Long about the time that my pit-side introspection was wrapping up, and I could just start to smell the aroma of gently smoked duck bellowing from my pit vent, I knew then I had better keep an eye out for some visitors that equaled all matter of awkward. Now is the time they always show up. And I suppose it would be an ironic justice of sorts if they did. It’s common fact, you see, that if the Pond Side Pit were to have a mascot, well, it would probably be the lowly duck. Ducks are everywhere here. They abound in plentiful numbers, out numbering the residents two-to-one, and often travel in cantankerous packs. Many a time, whilst loitering at the pit, the little dudes will waddle up to me, first to see if I have any food to offer them, and then, as if driven by some moral code of duck law, they like to establish if whether or not it was their kin that they smelled cooking under my lid. And most days it’s not, and I’m free to loiter in peace. But this time they stood to get me out right, iffin I didn’t make swift work of it here. I probed the breast, looking for 165 internal, and instead hear a sickly chortle belching in the distance. Sounded like Phyllis Diller with a hang over. Hark! They were onto me! I could see them from across the far grass now, waddling in earnest. Well, good BBQ, as you know, is done when it’s done, and there is nothing we can say or do about that. And so the gap closed between them and I. Closed like a drawn curtain. My head hung a little lower, and my bottom lip drooped as they ambled on by, looking about as nonchalant as a duck can whilst still giving me the evil eye. Man…Yeah, I was hoping they wouldn’t show up today, as it’s all matter of awkward when they do. But on that note, and to a savory end, get you bib on people, it is time to eat. And Amen.
*No Pond Side ducks we injured during the making of this post.
**For further information on the cast iron modular grate system we use, check them out on amazon at the link just below. We are an affiliate for Amazon, and we sincerely do appreciate your support.
Hickory Pecan Smoked Wood Duck, seasoned in Poultry Perfection, man! Sided with lightly sauteed vegetables tinted in smokey goodness. Good eating, and every bit of it, patron to the pit.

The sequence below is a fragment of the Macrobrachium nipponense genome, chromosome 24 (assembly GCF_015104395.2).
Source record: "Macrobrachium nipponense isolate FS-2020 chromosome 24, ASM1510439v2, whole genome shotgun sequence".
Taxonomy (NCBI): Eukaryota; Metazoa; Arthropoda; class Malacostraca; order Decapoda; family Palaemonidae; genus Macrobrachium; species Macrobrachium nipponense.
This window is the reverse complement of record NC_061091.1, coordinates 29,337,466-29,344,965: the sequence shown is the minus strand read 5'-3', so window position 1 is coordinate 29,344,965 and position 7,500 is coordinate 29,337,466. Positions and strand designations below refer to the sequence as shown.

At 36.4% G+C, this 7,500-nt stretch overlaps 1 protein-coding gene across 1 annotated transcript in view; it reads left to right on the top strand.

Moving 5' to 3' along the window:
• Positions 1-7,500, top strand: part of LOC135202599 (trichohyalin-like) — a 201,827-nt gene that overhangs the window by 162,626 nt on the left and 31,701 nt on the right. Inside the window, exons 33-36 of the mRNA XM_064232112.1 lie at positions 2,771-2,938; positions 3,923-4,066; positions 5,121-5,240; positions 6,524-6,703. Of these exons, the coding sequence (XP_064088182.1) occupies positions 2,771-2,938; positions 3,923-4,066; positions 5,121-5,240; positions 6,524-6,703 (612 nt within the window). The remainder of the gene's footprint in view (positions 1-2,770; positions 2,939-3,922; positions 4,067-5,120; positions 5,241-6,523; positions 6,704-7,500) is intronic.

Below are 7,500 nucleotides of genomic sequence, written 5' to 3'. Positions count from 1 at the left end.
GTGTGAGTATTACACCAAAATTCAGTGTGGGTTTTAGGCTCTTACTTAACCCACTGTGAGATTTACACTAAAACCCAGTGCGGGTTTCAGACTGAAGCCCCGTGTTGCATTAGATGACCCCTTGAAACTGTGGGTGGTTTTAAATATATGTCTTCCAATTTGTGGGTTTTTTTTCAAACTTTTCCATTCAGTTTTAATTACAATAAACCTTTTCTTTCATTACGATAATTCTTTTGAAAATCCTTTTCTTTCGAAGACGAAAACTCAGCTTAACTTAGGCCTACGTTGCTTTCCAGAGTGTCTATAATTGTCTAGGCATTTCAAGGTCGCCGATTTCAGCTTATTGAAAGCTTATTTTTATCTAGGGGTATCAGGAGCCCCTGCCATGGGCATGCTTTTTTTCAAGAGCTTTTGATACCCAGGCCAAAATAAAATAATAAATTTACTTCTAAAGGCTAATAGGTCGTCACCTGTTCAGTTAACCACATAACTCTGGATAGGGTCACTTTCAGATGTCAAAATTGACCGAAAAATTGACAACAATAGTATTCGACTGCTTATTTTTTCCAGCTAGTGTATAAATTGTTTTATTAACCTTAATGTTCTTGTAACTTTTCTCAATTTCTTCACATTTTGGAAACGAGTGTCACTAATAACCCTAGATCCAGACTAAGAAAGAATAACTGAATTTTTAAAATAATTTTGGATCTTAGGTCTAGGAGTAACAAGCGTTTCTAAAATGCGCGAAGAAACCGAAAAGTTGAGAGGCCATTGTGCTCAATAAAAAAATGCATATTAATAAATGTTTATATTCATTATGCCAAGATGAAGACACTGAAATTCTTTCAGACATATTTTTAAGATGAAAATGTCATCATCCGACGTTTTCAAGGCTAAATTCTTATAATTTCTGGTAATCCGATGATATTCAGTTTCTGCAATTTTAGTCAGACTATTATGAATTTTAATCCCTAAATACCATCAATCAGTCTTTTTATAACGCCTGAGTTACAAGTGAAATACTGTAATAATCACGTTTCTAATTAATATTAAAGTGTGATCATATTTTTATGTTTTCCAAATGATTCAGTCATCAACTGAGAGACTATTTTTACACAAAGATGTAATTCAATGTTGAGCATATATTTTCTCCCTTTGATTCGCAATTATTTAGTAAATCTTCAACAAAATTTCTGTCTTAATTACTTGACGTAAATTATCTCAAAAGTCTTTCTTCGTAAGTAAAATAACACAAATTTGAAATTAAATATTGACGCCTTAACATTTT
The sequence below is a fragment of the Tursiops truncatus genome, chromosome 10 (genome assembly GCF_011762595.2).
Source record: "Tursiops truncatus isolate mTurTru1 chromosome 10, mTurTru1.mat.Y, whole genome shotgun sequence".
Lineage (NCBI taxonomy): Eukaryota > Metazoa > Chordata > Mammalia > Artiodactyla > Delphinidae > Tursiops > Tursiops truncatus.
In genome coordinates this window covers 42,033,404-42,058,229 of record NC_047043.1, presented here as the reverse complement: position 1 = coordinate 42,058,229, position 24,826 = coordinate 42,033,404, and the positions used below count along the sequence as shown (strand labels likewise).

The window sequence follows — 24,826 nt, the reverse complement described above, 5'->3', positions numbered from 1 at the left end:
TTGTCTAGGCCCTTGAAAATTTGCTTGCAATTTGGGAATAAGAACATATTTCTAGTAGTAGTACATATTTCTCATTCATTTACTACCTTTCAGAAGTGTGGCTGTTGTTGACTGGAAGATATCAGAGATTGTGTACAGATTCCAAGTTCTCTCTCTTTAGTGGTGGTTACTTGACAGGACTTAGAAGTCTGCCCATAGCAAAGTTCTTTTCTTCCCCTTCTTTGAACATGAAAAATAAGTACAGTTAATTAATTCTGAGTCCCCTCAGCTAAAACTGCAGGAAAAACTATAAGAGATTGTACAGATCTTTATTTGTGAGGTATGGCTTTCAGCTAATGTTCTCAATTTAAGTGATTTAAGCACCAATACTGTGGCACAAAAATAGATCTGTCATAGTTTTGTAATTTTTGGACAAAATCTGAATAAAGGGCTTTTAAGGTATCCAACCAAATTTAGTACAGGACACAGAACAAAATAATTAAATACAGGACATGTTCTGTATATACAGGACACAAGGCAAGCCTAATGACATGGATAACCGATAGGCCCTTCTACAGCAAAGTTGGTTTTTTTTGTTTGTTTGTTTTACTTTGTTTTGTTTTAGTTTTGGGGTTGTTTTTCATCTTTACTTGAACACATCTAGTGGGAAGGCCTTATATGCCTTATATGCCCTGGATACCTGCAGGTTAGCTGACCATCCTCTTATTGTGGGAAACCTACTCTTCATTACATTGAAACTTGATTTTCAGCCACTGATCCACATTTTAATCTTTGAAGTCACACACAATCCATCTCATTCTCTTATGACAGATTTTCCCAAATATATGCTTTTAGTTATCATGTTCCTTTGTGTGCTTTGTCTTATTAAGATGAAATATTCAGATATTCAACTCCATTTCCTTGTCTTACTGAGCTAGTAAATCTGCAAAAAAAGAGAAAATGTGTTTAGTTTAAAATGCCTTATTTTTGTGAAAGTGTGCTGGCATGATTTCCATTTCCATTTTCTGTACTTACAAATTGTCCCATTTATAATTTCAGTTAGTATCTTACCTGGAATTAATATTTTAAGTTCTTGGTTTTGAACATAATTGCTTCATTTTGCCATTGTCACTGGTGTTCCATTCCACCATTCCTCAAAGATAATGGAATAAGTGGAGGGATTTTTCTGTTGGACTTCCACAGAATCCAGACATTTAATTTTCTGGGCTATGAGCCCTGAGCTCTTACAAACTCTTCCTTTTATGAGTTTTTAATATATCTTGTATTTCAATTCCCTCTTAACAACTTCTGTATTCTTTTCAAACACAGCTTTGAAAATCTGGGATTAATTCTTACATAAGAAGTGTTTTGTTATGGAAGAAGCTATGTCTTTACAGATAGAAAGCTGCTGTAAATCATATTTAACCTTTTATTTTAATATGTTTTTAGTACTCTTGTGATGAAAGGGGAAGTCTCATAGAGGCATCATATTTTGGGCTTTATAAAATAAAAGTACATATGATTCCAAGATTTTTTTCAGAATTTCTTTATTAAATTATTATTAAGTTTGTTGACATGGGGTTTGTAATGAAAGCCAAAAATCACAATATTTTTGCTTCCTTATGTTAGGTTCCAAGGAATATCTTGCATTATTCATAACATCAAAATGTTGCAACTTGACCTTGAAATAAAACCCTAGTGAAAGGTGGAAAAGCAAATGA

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A steady and abiding rain falls over the streets of Ketchikan, Alaska; a hard mist, as the locals call it. Gray clouds smother into the tall, green, mountainsides rising at the edge of town. My lovely bride and her mother take up position in the stern of a fishing charter, one of twenty, advancing out to sea. Stalwart sailors they were, and hardened anglers, listening to the rain tap over their up-turned hoods. The guttural rumble of the outboard engine merges onto the acoustic palate, along with the lapping of chill waters against the hull, and the distant bustle of the Ketchikan shores. Whales breached the choppy surface, spouted forth a few times, and submerged again; their mighty tails slapping the water with utter authority, and great majesty. A Bald Eagle drops suddenly from the heavens with an acute splash off the starboard, snatching a salmon for to feed her family. My bride is onto a salmon too, go figure, rod hooping violently, its tip tugging downwards towards the darkened abyss. A few minutes span on bobbing waves and rocking ship, reeling and peeling, and she too procures a salmon for the family; several of them, in point of fact. And despite her bouts with motion sickness, she had the mental faculty to have them put on dry ice, and airmailed hence forth to the door step of her working husband back home. And that, by and far, made his day.
It is a few weeks later now, I tarry pit-side, in good form, whilst a bleak and steady mist dapples over the pond, like a thousand pin pricks cast from on high. It is that hard-mist sort-of rain again; tho one that is livable, by Ketchikan standards at least, and doesn’t force a soul indoors, necessarily, to stare glumly out the window. Besides, I liked the rain. And I think the silver salmon in the smoker did too. Or would have. Sort of reminiscent, you might say, from whence what soggy straights they came. If you are going to smoke a fish from Ketchikan, after all, it is only right I guess, that you do it in the rain. It’s always raining in Ketchikan they say. And I believe them.
An October breeze rustles amid the water-side grasses, long and wet, and bending in the seasonal eddies. A gray over-cast parades over-head and the light smoke of apple and peach wood curls serenely from the WSM. No finer weather, let be said, than this, this barometric symphony of low pressure and constant mist, for the pleasures of the pit are only heightened. The aromas pop, as if in olfactory 3D. The joy of rain drops pattering over a hot lid. And the contentment patron to rising wood smoke on such a cold, and dreary day. Glory!
One of the finer spoils in the smokey arts is that of fish. And few fish seem better suited for the task than salmon. Thus, and with some fanfare, it was with the greatest delight when a box of them arrived on my doorstep. Good tidings from Alaska, and a smokey destiny according to my pit. Now the first order of business, before anything else, is to brine the fish for 24 hours. We used a wet brine this time around, one that has proven effective in the past. And it’s real simple to make.
Basic Brine Recipe
2 Quarts water
1 Cup Dark Brown Sugar
1 Cup Kosher Salt
1/2 Cup Lemon Juice
1/2 Cup Soy Sauce
1 Teaspoon Black Pepper
1 Teaspoon Onion Powder
*In an old gallon ice cream bucket, mix this all up thoroughly and allow your fillets to mingle in the solution for 24 hours.